Dr. Pat Galloway, Professor Emeritus of Archival Studies, was recognized with this year's Lifetime Achievement Award at the American Society for Ethnohistory Annual Meeting 2022 held in September. The iSchool hosted a local celebration, attended by iSchool alumni and colleagues, on October 10th as Dr. Galloway was unable to accept the award in person. Dean Eric T. Meyer read the commendation from Robbie Ethridge, Professor Emeritus of Anthropology, University of Mississippi:
“Pat early on appreciated what archaeology could bring to the reconstruction of Native history, both in the deep past as well as the more recent past. She has long promoted a synthetic methodology joining history, anthropology, and archaeology, and her many articles and book chapters mapped various models for doing so. She is a true pioneer in ethnohistory.”
“Her famous monograph, Choctaw Genesis, 1500-1700, published in 1994, not only began the discussions on ethnogenesis, but revealed that even these early years of colonialism could be retrieved from a diligent, careful, encompassing, and critical use of the documentary, cartographic, and archaeological records paired with creative models, theories, and approaches. She always sought the larger context, or ‘situation,’ in which a piece of evidence was produced--a multifaceted method which led her to recover historic Native social, political, and cultural constructs. Many of these constructs and Pat’s interpretations of them have become part of our common vocabulary and scholarly tool kit--the fanimingo institution, the important distinctions of kinship terms such as ‘father’ vs. ‘uncle’ in Native diplomatic discourse, the dual organization system of red and white moieties, the indigenous perspective of gift giving, and sociopolitical naming, among others.”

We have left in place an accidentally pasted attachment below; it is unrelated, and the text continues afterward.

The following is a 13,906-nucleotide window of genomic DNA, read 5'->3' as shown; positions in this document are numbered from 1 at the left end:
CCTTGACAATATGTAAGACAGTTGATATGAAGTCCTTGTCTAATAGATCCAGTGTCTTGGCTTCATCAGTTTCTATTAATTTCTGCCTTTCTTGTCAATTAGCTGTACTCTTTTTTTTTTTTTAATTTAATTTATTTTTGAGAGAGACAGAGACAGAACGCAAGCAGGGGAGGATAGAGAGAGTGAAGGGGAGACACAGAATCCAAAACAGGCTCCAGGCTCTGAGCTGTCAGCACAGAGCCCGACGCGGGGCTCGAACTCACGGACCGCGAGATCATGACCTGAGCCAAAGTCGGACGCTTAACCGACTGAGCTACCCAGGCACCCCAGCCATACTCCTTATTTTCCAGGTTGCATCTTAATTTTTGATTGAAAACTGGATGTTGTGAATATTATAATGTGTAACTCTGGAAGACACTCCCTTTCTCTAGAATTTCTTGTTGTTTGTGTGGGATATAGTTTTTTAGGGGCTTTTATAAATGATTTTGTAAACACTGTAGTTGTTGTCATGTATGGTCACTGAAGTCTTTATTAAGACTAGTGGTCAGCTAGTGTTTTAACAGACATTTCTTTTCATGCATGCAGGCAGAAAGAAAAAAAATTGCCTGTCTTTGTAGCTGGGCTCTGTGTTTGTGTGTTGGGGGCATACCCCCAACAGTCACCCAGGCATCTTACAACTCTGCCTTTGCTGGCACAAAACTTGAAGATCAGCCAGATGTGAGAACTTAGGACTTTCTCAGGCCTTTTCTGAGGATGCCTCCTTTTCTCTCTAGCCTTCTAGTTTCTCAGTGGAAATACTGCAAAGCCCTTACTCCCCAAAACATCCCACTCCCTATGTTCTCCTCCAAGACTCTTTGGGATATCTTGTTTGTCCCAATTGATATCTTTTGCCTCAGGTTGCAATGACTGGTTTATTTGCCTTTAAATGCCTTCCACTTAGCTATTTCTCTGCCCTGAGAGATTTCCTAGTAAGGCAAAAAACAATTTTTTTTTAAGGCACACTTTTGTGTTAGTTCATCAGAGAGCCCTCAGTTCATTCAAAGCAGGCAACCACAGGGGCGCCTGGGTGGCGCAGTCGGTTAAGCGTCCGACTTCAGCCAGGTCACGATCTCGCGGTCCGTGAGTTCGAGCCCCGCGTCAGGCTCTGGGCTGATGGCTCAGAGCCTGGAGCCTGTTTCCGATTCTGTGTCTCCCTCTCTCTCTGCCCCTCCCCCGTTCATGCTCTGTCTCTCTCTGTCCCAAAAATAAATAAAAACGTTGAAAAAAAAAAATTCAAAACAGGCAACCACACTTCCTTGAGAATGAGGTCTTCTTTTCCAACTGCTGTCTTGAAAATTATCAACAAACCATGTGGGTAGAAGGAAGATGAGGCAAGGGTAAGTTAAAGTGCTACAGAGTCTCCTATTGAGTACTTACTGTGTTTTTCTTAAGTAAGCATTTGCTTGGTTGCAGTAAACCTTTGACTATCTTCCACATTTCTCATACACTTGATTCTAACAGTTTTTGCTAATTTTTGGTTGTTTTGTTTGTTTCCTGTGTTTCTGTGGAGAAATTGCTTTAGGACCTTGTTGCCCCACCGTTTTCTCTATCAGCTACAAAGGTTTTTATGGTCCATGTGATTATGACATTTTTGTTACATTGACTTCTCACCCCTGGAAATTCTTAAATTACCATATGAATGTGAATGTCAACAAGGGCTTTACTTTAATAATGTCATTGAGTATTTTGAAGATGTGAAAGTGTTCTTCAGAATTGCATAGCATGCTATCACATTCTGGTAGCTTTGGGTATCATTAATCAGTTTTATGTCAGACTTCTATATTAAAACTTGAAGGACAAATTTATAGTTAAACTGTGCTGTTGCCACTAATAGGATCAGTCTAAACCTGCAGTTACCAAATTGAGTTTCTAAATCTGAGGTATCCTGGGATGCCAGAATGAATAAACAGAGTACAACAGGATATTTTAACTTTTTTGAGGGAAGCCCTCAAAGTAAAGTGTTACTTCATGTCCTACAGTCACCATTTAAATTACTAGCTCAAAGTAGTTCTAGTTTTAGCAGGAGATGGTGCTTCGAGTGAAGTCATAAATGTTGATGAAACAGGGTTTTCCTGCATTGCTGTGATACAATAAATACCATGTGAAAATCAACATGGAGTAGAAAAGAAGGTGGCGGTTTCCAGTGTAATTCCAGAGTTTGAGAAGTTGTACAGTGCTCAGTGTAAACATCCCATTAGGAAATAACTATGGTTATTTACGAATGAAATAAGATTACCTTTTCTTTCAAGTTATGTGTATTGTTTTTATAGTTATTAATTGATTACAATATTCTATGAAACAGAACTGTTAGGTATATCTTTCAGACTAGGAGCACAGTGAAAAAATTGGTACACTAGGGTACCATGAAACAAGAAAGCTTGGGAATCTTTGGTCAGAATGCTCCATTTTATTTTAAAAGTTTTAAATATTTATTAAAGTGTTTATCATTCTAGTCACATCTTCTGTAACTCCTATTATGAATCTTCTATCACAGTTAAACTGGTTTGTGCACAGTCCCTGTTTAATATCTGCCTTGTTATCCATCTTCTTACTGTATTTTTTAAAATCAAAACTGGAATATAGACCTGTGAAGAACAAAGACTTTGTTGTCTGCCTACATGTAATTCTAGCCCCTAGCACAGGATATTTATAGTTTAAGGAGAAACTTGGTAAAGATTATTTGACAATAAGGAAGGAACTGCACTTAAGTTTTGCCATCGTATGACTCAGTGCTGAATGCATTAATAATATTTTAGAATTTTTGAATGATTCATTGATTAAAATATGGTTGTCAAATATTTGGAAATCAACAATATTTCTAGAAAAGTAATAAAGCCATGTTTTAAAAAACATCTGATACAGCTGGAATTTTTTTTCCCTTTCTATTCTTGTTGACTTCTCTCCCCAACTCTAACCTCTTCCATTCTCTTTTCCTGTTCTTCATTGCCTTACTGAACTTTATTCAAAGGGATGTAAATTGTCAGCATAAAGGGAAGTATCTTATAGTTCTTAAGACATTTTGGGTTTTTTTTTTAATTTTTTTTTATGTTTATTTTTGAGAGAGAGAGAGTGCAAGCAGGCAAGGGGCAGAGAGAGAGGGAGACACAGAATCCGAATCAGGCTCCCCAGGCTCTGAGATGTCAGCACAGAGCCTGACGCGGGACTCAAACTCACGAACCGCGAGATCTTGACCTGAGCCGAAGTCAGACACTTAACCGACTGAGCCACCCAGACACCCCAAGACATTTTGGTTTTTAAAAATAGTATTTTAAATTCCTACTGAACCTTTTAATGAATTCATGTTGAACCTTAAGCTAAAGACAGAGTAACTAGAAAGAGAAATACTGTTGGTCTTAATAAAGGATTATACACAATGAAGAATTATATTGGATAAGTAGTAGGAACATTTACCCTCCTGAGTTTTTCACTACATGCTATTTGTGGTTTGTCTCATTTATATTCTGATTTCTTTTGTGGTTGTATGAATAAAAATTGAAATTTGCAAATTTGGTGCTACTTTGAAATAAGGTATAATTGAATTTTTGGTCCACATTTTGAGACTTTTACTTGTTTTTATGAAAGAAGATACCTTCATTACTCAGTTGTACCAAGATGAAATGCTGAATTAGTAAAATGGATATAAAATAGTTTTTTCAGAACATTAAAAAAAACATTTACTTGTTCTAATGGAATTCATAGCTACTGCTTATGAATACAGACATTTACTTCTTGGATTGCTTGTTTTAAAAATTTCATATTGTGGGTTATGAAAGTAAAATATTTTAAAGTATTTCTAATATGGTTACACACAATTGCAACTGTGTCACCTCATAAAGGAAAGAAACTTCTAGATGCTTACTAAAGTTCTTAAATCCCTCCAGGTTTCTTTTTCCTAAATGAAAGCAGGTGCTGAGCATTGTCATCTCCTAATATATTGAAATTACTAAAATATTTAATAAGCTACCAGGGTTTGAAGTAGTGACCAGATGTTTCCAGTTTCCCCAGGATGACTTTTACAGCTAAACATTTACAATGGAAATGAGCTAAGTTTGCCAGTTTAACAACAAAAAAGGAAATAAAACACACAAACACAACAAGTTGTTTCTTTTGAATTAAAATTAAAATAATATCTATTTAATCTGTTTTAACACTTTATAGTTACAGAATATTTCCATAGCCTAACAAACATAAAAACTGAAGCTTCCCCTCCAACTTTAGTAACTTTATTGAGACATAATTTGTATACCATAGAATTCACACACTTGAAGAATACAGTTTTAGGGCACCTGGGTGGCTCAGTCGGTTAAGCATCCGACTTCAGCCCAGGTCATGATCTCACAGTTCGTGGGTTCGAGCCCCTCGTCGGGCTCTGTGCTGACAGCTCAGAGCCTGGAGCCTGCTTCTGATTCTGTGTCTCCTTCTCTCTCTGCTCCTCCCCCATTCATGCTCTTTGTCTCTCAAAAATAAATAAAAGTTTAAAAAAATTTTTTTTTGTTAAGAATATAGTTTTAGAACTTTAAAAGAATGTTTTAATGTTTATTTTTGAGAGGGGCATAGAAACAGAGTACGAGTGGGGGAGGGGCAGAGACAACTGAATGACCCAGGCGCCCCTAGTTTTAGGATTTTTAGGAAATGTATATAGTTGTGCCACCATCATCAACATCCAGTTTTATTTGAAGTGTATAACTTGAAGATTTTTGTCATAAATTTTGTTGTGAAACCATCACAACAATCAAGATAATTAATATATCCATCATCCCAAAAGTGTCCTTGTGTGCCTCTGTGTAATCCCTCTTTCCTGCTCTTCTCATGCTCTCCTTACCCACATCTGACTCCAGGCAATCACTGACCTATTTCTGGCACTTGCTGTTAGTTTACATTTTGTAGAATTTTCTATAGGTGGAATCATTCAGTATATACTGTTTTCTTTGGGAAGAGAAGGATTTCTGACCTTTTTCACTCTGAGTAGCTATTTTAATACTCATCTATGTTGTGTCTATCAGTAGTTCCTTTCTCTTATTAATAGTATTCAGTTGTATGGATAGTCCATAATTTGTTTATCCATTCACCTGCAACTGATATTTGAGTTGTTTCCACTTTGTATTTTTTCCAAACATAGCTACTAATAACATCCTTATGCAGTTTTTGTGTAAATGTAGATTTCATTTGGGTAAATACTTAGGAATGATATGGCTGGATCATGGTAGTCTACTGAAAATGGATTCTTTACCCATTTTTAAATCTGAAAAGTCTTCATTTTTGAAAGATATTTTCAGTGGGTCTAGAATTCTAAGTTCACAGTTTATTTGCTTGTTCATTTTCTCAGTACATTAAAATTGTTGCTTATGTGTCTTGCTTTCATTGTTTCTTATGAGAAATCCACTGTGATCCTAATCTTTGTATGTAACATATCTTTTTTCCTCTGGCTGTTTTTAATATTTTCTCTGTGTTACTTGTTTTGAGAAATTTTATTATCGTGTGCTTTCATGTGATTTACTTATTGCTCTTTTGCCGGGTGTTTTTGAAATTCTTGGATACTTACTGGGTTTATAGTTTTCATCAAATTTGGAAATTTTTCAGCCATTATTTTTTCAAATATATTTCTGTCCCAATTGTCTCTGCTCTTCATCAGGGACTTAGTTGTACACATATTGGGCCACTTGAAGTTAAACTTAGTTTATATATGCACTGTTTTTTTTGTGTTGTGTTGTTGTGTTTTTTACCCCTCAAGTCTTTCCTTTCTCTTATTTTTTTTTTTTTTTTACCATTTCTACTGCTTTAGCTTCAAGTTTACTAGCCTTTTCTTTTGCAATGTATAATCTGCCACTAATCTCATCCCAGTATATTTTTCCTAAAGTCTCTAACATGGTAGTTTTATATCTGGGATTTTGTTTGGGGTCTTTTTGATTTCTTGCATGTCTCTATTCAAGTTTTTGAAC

“That Ethnohistory should recognize her many accomplishments and contributions is fitting and right.”
Dr. Galloway, who joined the UT iSchool faculty in 2000 with specializations in archival appraisal and digital archiving and preservation, retired in August 2021 after over two decades of research, teaching, and service to the school. Congratulations on this honor in recognition of your outstanding contributions to the field of ethnohistory, Dr. Galloway!